WOLA: Advocacy for Human Rights in the Americas
17 May 2007 | News

Cuban-Americans urge Members of Congress to remove U.S. restrictions on travel to Cuba

Fifty people from the Cuban-American community will visit members of Congress in Washington this week to support an end to current restrictions on travel to Cuba. The visit by the delegation from Miami-area organizations will also highlight the support among the majority of Cuban-Americans for a policy of engagement with the island, as revealed by a recent poll.    

The members of the delegation represent five Cuban-American organizations: the Alianza Martiana, the Christian Women Alliance in Defense of Family Rights, the ATC, the Antonio Maceo Brigade and the José Martí Association. They will be actively supporting legislation to loosen the arbitrary and inhumane restrictions on travel to Cuba.

The pending bills are HR 654, the Export Freedom to Cuba Act, which has been introduced by Rep. Charles Rangel, Democrat of New York, and Rep. Jeff Flake, Republican of Arizona, which has 109 cosponsors, and its Senate companion bill, S 721, the Freedom to Travel to Cuba Act, introduced by Sen. Mike Enzi, Republican of Wyoming, and Sen. Byron Dorgan, Democrat of North Dakota, which has 20 cosponsors. The visit follows the release of results from a poll among Miami-based Cuban-Americans showing that the majority of people in that community support engagement, contrary to popular belief.

Elsa Falkenburger, Program Officer for Cuba at the Washington Office on Latin America comments, “This visit will show members of Congress that changing U.S. policy toward Cuba is not only the right thing to do, it is now politically safe to do so. The Cuban-American community has never been monolithic, and the changes occurring within the community are finally bringing this to light.”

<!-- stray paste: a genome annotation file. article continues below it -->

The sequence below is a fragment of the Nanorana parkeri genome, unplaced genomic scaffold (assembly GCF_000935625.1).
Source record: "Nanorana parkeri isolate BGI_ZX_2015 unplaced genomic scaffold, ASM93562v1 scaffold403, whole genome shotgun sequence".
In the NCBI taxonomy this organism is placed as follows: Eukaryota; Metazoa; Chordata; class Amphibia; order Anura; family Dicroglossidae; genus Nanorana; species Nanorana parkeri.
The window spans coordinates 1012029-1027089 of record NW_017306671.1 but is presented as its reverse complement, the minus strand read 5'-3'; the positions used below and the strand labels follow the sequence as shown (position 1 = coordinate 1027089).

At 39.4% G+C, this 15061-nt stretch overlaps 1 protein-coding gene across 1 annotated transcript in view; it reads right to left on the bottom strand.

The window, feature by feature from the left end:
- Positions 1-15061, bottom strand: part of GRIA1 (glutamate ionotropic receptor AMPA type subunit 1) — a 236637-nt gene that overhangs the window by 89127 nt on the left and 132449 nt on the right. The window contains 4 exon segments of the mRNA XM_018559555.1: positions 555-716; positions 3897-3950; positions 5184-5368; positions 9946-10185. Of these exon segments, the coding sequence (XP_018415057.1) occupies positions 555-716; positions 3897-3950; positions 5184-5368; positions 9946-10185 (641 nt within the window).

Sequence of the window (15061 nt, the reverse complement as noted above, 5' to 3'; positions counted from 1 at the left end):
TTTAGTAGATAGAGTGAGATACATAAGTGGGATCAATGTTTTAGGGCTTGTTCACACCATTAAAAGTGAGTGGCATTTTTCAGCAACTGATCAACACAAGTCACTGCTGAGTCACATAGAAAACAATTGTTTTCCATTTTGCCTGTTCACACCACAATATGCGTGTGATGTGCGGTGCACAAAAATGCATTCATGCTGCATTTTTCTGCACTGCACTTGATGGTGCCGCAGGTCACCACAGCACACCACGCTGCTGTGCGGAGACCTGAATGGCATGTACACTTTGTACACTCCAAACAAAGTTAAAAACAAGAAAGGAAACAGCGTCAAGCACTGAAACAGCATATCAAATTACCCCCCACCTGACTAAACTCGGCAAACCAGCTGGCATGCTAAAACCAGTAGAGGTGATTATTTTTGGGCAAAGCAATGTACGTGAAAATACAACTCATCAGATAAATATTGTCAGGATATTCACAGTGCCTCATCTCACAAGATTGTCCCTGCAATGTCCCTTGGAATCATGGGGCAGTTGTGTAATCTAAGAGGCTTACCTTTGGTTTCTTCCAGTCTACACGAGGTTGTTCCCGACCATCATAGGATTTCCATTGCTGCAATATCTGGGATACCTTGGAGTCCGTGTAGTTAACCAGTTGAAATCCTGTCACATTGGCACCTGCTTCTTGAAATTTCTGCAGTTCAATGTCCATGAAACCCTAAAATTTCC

The poll was conducted in March among 1,000 randomly selected, Cuban-American respondents in Miami-Dade County by the Institute for Public Opinion Research and the Cuban Research Institute at Florida International University, in association with the Brookings Institution.  It showed that 65 percent of respondents support dialogue with the Cuban government and that some 53 percent support unrestricted travel by U.S. citizens to Cuba. For the full results of the poll, see: http://www.fiu.edu/~ipor/cuba8/pollresults.html

 “These restrictions on travel allow only one family related trip to Cuba every 3 years no matter what the emergency could be and then the restrictions dare to define who is and who is not our family,” noted Andrés Gomez of the Alianza Martiana. Hundreds of thousands of other Americans are also denied their right to travel due to restrictions imposed by the U.S. government. WOLA, the research and advocacy group, has long supported an end to U.S. restrictions on travel to Cuba because the ban inhibits the people-to-people contacts necessary to rebuild confidence and dialogue between our neighboring countries.

Photo by eGuide Travel via Flickr Creative Commons.